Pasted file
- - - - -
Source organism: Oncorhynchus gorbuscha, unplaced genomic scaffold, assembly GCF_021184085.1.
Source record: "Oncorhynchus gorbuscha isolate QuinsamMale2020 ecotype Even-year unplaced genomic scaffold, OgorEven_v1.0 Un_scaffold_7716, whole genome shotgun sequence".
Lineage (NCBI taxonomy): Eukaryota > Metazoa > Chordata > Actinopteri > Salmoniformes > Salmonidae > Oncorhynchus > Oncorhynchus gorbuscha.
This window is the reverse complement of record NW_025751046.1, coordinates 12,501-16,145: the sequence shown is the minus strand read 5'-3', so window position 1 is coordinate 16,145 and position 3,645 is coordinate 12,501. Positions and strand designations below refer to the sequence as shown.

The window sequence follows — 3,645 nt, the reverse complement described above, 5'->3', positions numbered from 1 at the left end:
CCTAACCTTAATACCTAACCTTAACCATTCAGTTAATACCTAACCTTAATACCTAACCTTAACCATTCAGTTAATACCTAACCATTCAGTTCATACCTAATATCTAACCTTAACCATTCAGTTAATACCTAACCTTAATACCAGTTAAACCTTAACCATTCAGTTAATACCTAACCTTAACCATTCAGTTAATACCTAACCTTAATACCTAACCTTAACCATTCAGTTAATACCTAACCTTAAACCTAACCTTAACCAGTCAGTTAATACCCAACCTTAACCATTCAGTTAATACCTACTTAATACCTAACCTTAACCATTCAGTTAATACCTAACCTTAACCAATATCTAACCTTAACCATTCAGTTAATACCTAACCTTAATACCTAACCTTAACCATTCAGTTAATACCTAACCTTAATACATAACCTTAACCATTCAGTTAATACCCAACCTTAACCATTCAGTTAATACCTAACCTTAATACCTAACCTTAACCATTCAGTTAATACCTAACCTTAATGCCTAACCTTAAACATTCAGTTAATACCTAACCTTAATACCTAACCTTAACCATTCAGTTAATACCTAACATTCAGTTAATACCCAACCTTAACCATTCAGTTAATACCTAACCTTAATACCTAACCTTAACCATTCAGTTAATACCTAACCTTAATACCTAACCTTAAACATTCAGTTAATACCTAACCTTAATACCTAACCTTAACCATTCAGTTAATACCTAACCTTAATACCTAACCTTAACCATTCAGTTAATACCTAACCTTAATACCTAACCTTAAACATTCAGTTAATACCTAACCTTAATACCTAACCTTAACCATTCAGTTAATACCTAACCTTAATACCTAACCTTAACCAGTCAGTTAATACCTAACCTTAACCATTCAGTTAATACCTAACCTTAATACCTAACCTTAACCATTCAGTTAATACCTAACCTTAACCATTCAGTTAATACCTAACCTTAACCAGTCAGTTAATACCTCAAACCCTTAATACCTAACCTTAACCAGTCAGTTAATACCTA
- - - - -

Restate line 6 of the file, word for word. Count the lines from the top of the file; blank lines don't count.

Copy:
CCTAACCTTAATACCTAACCTTAACCATTCAGTTAATACCTAACCTTAATACCTAACCTTAACCATTCAGTTAATACCTAACCATTCAGTTCATACCTAATATCTAACCTTAACCATTCAGTTAATACCTAACCTTAATACCAGTTAAACCTTAACCATTCAGTTAATACCTAACCTTAACCATTCAGTTAATACCTAACCTTAATACCTAACCTTAACCATTCAGTTAATACCTAACCTTAAACCTAACCTTAACCAGTCAGTTAATACCCAACCTTAACCATTCAGTTAATACCTACTTAATACCTAACCTTAACCATTCAGTTAATACCTAACCTTAACCAATATCTAACCTTAACCATTCAGTTAATACCTAACCTTAATACCTAACCTTAACCATTCAGTTAATACCTAACCTTAATACATAACCTTAACCATTCAGTTAATACCCAACCTTAACCATTCAGTTAATACCTAACCTTAATACCTAACCTTAACCATTCAGTTAATACCTAACCTTAATGCCTAACCTTAAACATTCAGTTAATACCTAACCTTAATACCTAACCTTAACCATTCAGTTAATACCTAACATTCAGTTAATACCCAACCTTAACCATTCAGTTAATACCTAACCTTAATACCTAACCTTAACCATTCAGTTAATACCTAACCTTAATACCTAACCTTAAACATTCAGTTAATACCTAACCTTAATACCTAACCTTAACCATTCAGTTAATACCTAACCTTAATACCTAACCTTAACCATTCAGTTAATACCTAACCTTAATACCTAACCTTAAACATTCAGTTAATACCTAACCTTAATACCTAACCTTAACCATTCAGTTAATACCTAACCTTAATACCTAACCTTAACCAGTCAGTTAATACCTAACCTTAACCATTCAGTTAATACCTAACCTTAATACCTAACCTTAACCATTCAGTTAATACCTAACCTTAACCATTCAGTTAATACCTAACCTTAACCAGTCAGTTAATACCTCAAACCCTTAATACCTAACCTTAACCAGTCAGTTAATACCTA